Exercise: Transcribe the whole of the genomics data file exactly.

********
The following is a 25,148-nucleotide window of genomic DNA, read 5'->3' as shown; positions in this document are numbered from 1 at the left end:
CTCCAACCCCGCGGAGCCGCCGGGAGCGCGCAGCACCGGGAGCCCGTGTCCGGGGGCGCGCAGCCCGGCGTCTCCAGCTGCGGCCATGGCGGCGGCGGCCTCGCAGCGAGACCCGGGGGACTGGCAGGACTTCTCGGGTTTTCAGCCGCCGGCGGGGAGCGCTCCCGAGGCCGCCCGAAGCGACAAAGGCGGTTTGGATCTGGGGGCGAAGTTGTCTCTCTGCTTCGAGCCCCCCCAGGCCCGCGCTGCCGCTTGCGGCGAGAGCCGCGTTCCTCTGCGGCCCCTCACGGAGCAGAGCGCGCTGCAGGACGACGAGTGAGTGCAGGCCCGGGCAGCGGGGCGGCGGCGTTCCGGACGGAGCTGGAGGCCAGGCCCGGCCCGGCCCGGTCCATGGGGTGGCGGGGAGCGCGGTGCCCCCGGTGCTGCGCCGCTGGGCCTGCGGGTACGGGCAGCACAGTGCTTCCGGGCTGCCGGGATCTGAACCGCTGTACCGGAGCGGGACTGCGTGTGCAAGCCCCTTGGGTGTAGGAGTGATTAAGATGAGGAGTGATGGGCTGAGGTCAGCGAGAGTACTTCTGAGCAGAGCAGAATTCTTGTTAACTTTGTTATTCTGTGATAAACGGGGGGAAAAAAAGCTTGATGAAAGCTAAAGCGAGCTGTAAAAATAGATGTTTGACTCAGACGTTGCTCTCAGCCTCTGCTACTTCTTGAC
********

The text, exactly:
The following is a 25,148-nucleotide window of genomic DNA, read 5'->3' as shown; positions in this document are numbered from 1 at the left end:
CTCCAACCCCGCGGAGCCGCCGGGAGCGCGCAGCACCGGGAGCCCGTGTCCGGGGGCGCGCAGCCCGGCGTCTCCAGCTGCGGCCATGGCGGCGGCGGCCTCGCAGCGAGACCCGGGGGACTGGCAGGACTTCTCGGGTTTTCAGCCGCCGGCGGGGAGCGCTCCCGAGGCCGCCCGAAGCGACAAAGGCGGTTTGGATCTGGGGGCGAAGTTGTCTCTCTGCTTCGAGCCCCCCCAGGCCCGCGCTGCCGCTTGCGGCGAGAGCCGCGTTCCTCTGCGGCCCCTCACGGAGCAGAGCGCGCTGCAGGACGACGAGTGAGTGCAGGCCCGGGCAGCGGGGCGGCGGCGTTCCGGACGGAGCTGGAGGCCAGGCCCGGCCCGGCCCGGTCCATGGGGTGGCGGGGAGCGCGGTGCCCCCGGTGCTGCGCCGCTGGGCCTGCGGGTACGGGCAGCACAGTGCTTCCGGGCTGCCGGGATCTGAACCGCTGTACCGGAGCGGGACTGCGTGTGCAAGCCCCTTGGGTGTAGGAGTGATTAAGATGAGGAGTGATGGGCTGAGGTCAGCGAGAGTACTTCTGAGCAGAGCAGAATTCTTGTTAACTTTGTTATTCTGTGATAAACGGGGGGAAAAAAAGCTTGATGAAAGCTAAAGCGAGCTGTAAAAATAGATGTTTGACTCAGACGTTGCTCTCAGCCTCTGCTACTTCTTGAC